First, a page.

The Queensland government has given the green light to the emergency use approval of the biopesticide Fawligen in a bid to combat the destructive pest fall armyworm.
Since arriving in Australia last year the highly mobile pest has spread throughout Queensland, the Northern Territory, Western Australia and south to northern New South Wales, destroying corn and sorghum fields in its wake.
Fawligen is a naturally occurring caterpillar virus that kills the pest from the inside out and spreads to the larvae.
Agriculture Minister Mark Furner said the Australian Pesticides and Veterinary Medicines Authority had issued an Emergency Use Permit to allow Fawligen use.
"The swift approval of the Queensland Department of Agriculture and Fisheries' application, prepared jointly with AgBiTech - the Australian company that developed and produces Fawligen - is a significant step in the battle against this voracious pest," Mr Furner said.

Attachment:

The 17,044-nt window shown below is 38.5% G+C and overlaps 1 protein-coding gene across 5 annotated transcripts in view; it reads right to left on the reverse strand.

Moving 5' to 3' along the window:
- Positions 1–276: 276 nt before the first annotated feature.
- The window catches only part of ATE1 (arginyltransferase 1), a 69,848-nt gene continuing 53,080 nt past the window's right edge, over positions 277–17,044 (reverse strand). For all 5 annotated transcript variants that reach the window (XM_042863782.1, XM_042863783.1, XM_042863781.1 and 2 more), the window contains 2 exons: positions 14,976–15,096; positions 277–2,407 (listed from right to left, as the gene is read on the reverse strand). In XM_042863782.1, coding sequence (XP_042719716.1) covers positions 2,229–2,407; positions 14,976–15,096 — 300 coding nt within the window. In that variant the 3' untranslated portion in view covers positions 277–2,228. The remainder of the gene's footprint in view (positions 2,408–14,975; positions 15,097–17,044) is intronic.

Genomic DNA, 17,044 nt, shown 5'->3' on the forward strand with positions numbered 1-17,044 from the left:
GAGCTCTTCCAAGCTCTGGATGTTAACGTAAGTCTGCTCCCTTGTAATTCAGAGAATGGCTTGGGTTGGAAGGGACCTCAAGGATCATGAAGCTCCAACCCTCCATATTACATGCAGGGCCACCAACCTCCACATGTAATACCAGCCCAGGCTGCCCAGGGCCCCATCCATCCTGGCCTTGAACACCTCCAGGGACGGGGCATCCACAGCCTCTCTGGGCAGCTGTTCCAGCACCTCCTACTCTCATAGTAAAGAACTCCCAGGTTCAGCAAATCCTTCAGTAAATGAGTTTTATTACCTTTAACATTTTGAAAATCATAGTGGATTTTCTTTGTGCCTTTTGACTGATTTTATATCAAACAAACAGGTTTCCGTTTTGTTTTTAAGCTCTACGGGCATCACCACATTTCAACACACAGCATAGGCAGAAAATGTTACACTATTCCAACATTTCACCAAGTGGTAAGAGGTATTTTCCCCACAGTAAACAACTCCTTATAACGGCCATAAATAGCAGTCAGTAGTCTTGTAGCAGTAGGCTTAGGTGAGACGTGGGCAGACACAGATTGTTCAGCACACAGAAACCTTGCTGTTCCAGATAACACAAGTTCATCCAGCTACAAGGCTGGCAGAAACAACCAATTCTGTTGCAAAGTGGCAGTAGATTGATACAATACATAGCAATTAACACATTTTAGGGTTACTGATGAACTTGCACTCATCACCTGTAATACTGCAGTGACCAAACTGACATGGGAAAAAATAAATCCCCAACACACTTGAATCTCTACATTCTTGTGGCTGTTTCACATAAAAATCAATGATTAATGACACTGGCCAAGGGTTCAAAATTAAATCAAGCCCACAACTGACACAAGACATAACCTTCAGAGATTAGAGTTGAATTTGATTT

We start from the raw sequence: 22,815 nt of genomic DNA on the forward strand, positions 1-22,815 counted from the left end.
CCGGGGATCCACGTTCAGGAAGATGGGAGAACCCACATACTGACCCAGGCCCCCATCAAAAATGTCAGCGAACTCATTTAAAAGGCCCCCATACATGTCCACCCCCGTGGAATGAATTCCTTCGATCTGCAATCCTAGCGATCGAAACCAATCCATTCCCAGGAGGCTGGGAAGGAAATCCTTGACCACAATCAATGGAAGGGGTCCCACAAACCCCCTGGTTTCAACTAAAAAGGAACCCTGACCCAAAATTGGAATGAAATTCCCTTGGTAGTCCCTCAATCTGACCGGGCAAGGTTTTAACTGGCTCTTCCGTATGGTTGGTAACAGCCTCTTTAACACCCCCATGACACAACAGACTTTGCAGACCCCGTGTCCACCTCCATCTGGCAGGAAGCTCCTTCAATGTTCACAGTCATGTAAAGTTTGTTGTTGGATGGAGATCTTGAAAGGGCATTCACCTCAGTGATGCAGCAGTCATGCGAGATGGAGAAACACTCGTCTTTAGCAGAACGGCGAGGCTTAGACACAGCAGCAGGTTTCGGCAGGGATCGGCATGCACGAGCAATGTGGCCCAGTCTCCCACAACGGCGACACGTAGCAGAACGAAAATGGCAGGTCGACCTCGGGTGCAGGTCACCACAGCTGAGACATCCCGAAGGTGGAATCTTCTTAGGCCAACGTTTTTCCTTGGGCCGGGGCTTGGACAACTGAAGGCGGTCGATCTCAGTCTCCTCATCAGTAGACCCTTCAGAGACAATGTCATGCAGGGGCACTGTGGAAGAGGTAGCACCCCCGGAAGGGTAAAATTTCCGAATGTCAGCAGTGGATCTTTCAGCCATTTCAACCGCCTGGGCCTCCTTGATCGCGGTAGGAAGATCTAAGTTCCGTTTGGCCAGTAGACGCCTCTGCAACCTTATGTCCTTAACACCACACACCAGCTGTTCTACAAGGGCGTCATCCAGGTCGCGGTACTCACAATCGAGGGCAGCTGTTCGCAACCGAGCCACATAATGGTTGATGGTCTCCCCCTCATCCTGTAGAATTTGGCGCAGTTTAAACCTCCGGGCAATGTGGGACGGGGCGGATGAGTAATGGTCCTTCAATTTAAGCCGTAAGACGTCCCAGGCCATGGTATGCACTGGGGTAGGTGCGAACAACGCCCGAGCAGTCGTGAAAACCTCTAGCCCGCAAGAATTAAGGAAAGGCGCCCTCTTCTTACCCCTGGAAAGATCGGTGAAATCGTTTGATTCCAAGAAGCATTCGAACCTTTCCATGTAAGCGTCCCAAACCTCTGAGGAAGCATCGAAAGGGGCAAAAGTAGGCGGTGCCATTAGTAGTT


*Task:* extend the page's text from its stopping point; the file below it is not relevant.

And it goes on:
"Fawligen is a welcome addition to the options available for controlling FAW, particularly in crops, such as sweet corn, maize and sorghum, where currently available options are limited or ineffective.
AgBiTech's general manager for Australia, Philip Armytage, said Fawligen is best used as part of an integrated pest management system.
"Fawligen will work as an important management tool when used in strategic combinations with natural enemies and conventional chemistry options," Mr Armytage said.
"Our information from overseas indicates that Fawligen is not a strong, stand-alone solution for FAW control and as a result, Fawligen supply will be restricted to growers and consultants who have undertaken accredited training."